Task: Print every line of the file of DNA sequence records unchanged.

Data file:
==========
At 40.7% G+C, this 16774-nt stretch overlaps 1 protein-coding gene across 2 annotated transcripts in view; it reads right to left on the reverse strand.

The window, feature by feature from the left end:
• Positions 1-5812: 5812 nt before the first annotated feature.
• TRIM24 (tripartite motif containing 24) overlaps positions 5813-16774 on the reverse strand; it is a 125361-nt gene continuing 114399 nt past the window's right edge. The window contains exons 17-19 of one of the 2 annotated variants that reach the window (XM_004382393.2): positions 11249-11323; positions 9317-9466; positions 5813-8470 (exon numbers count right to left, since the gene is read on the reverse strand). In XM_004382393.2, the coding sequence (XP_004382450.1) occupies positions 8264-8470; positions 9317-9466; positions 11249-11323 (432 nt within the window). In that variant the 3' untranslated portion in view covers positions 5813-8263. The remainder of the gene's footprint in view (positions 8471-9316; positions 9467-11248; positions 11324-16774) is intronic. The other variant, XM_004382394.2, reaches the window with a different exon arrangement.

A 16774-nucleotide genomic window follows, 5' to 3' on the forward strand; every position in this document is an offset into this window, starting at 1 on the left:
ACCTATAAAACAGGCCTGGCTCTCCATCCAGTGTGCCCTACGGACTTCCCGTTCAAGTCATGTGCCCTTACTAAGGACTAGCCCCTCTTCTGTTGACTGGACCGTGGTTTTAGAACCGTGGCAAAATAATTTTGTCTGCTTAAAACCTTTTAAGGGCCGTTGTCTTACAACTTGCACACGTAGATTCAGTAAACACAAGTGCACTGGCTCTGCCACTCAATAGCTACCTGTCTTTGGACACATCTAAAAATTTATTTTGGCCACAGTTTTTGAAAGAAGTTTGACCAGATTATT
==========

At 40.7% G+C, this 16774-nt stretch overlaps 1 protein-coding gene across 2 annotated transcripts in view; it reads right to left on the reverse strand.

The window, feature by feature from the left end:
• Positions 1-5812: 5812 nt before the first annotated feature.
• TRIM24 (tripartite motif containing 24) overlaps positions 5813-16774 on the reverse strand; it is a 125361-nt gene continuing 114399 nt past the window's right edge. The window contains exons 17-19 of one of the 2 annotated variants that reach the window (XM_004382393.2): positions 11249-11323; positions 9317-9466; positions 5813-8470 (exon numbers count right to left, since the gene is read on the reverse strand). In XM_004382393.2, the coding sequence (XP_004382450.1) occupies positions 8264-8470; positions 9317-9466; positions 11249-11323 (432 nt within the window). In that variant the 3' untranslated portion in view covers positions 5813-8263. The remainder of the gene's footprint in view (positions 8471-9316; positions 9467-11248; positions 11324-16774) is intronic. The other variant, XM_004382394.2, reaches the window with a different exon arrangement.

A 16774-nucleotide genomic window follows, 5' to 3' on the forward strand; every position in this document is an offset into this window, starting at 1 on the left:
ACCTATAAAACAGGCCTGGCTCTCCATCCAGTGTGCCCTACGGACTTCCCGTTCAAGTCATGTGCCCTTACTAAGGACTAGCCCCTCTTCTGTTGACTGGACCGTGGTTTTAGAACCGTGGCAAAATAATTTTGTCTGCTTAAAACCTTTTAAGGGCCGTTGTCTTACAACTTGCACACGTAGATTCAGTAAACACAAGTGCACTGGCTCTGCCACTCAATAGCTACCTGTCTTTGGACACATCTAAAAATTTATTTTGGCCACAGTTTTTGAAAGAAGTTTGACCAGATTATT